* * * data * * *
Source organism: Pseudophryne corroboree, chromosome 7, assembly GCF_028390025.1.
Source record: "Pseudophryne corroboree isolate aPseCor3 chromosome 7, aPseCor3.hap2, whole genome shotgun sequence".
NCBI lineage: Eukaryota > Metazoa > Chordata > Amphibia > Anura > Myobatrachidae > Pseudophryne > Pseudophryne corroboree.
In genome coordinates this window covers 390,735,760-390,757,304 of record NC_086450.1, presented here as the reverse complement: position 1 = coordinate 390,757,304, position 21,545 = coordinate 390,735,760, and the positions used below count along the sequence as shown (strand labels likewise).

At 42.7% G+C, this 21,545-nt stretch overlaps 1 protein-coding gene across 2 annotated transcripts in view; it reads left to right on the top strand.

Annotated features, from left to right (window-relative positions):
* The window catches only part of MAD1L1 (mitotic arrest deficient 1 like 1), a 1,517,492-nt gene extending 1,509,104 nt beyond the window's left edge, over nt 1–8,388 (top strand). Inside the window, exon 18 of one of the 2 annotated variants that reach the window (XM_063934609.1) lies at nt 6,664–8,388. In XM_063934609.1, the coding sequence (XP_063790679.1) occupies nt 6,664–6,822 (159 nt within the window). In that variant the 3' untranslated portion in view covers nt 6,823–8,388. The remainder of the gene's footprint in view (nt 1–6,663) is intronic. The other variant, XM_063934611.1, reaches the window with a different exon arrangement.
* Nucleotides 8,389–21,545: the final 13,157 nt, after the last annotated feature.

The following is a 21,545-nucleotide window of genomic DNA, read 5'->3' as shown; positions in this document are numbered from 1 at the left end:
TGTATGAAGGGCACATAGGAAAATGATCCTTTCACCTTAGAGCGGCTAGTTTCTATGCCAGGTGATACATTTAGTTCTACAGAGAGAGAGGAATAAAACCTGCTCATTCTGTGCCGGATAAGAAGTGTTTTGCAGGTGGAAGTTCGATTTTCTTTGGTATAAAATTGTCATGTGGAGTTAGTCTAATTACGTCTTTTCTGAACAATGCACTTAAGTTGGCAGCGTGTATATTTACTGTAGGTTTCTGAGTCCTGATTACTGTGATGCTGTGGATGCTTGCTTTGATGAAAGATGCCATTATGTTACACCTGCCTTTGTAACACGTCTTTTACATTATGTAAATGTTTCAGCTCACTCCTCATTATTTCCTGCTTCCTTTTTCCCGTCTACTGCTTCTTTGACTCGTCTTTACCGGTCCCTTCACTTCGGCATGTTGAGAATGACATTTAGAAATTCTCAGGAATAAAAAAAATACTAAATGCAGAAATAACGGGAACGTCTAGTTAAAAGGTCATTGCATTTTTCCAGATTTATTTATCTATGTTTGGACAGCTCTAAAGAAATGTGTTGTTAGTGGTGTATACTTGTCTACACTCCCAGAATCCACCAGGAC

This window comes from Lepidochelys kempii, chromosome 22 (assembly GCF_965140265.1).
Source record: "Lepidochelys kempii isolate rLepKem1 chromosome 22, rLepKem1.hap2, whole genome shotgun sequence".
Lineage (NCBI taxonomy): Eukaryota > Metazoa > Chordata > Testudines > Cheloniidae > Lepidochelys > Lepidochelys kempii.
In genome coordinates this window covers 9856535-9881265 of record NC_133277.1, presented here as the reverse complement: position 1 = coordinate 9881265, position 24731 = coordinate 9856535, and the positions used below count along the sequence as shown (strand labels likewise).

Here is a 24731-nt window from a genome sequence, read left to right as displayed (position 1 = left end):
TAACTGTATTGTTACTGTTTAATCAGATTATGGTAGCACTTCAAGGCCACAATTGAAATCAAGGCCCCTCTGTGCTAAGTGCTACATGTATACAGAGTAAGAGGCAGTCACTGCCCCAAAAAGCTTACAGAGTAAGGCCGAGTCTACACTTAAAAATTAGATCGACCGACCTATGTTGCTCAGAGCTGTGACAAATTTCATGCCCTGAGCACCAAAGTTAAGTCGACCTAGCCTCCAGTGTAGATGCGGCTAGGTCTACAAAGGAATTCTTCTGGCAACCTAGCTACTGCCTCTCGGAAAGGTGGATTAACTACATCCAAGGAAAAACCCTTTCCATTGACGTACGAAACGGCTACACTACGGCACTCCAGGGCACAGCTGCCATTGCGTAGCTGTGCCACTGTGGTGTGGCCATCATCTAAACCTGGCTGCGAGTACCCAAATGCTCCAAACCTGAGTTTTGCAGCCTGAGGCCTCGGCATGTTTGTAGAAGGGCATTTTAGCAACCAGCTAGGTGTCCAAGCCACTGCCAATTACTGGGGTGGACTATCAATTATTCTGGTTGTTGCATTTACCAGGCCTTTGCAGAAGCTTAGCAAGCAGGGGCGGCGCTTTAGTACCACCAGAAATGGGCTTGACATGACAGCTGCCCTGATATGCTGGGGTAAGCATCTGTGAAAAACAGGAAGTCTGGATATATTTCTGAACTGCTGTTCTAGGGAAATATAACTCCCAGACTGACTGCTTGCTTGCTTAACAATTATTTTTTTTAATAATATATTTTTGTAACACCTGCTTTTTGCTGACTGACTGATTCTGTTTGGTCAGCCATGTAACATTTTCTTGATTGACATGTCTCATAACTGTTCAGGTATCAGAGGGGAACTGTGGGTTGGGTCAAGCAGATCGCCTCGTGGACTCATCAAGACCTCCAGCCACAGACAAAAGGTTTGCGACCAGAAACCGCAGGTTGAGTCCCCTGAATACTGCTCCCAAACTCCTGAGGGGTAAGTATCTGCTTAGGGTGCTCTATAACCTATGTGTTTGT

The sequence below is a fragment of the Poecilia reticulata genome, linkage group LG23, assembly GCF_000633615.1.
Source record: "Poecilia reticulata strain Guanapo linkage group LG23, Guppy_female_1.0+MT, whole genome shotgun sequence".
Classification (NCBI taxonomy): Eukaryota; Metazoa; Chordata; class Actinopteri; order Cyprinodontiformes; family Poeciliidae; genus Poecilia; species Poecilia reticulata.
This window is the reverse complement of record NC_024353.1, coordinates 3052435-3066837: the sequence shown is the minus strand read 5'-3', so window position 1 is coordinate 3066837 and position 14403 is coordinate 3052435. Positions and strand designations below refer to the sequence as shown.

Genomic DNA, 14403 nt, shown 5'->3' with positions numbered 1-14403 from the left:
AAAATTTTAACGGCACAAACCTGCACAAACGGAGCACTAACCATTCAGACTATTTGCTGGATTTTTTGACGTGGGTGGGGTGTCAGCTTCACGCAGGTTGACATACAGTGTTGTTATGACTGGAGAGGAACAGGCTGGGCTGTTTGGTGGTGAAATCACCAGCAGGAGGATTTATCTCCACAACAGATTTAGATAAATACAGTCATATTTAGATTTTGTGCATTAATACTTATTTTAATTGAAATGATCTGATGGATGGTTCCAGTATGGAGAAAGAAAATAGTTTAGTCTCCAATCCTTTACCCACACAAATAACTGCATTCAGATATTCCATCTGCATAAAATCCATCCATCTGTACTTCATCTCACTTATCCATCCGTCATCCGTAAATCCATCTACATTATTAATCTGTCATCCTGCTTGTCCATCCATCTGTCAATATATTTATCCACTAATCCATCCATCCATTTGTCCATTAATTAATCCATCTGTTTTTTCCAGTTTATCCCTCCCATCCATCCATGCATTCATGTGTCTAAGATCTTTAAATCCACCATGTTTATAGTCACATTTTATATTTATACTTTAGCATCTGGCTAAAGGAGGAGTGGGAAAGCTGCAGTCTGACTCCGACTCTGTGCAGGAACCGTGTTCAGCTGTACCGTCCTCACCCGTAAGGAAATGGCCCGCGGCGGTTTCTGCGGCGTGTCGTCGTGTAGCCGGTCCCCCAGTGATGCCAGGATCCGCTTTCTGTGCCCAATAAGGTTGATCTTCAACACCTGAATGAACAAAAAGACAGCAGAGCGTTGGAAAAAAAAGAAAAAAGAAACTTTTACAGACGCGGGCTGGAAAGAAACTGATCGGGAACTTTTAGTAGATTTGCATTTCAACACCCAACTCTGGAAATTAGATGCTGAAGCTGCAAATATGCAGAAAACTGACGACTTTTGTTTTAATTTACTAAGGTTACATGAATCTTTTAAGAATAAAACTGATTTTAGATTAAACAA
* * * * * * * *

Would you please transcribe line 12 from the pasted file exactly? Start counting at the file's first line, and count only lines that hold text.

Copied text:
Source record: "Lepidochelys kempii isolate rLepKem1 chromosome 22, rLepKem1.hap2, whole genome shotgun sequence".